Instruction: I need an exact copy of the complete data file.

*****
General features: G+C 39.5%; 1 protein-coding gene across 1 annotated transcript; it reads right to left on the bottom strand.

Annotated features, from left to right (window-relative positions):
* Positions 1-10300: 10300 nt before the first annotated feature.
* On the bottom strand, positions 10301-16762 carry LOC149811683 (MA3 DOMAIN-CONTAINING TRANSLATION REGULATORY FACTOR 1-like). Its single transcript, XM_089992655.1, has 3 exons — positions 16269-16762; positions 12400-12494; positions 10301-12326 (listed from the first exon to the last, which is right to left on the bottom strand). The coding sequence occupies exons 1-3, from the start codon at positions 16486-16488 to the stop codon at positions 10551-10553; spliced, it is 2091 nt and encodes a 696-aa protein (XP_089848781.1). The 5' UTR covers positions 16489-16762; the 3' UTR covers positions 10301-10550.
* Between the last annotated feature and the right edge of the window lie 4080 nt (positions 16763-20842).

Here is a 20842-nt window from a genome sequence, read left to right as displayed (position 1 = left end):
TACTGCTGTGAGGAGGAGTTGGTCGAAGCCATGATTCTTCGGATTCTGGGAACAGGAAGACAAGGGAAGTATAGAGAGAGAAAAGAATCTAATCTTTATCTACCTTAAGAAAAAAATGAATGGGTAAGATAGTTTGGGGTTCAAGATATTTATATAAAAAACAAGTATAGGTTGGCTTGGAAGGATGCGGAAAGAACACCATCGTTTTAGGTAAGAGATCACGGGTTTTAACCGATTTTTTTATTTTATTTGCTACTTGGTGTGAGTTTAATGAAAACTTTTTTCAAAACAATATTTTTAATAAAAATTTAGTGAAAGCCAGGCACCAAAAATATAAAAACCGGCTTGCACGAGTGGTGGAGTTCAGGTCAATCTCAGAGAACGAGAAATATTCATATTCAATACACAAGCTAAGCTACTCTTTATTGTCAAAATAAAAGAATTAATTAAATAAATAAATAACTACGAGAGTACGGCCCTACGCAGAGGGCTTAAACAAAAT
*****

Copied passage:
General features: G+C 39.5%; 1 protein-coding gene across 1 annotated transcript; it reads right to left on the bottom strand.

Annotated features, from left to right (window-relative positions):
* Positions 1-10300: 10300 nt before the first annotated feature.
* On the bottom strand, positions 10301-16762 carry LOC149811683 (MA3 DOMAIN-CONTAINING TRANSLATION REGULATORY FACTOR 1-like). Its single transcript, XM_089992655.1, has 3 exons — positions 16269-16762; positions 12400-12494; positions 10301-12326 (listed from the first exon to the last, which is right to left on the bottom strand). The coding sequence occupies exons 1-3, from the start codon at positions 16486-16488 to the stop codon at positions 10551-10553; spliced, it is 2091 nt and encodes a 696-aa protein (XP_089848781.1). The 5' UTR covers positions 16489-16762; the 3' UTR covers positions 10301-10550.
* Between the last annotated feature and the right edge of the window lie 4080 nt (positions 16763-20842).

Here is a 20842-nt window from a genome sequence, read left to right as displayed (position 1 = left end):
TACTGCTGTGAGGAGGAGTTGGTCGAAGCCATGATTCTTCGGATTCTGGGAACAGGAAGACAAGGGAAGTATAGAGAGAGAAAAGAATCTAATCTTTATCTACCTTAAGAAAAAAATGAATGGGTAAGATAGTTTGGGGTTCAAGATATTTATATAAAAAACAAGTATAGGTTGGCTTGGAAGGATGCGGAAAGAACACCATCGTTTTAGGTAAGAGATCACGGGTTTTAACCGATTTTTTTATTTTATTTGCTACTTGGTGTGAGTTTAATGAAAACTTTTTTCAAAACAATATTTTTAATAAAAATTTAGTGAAAGCCAGGCACCAAAAATATAAAAACCGGCTTGCACGAGTGGTGGAGTTCAGGTCAATCTCAGAGAACGAGAAATATTCATATTCAATACACAAGCTAAGCTACTCTTTATTGTCAAAATAAAAGAATTAATTAAATAAATAAATAACTACGAGAGTACGGCCCTACGCAGAGGGCTTAAACAAAAT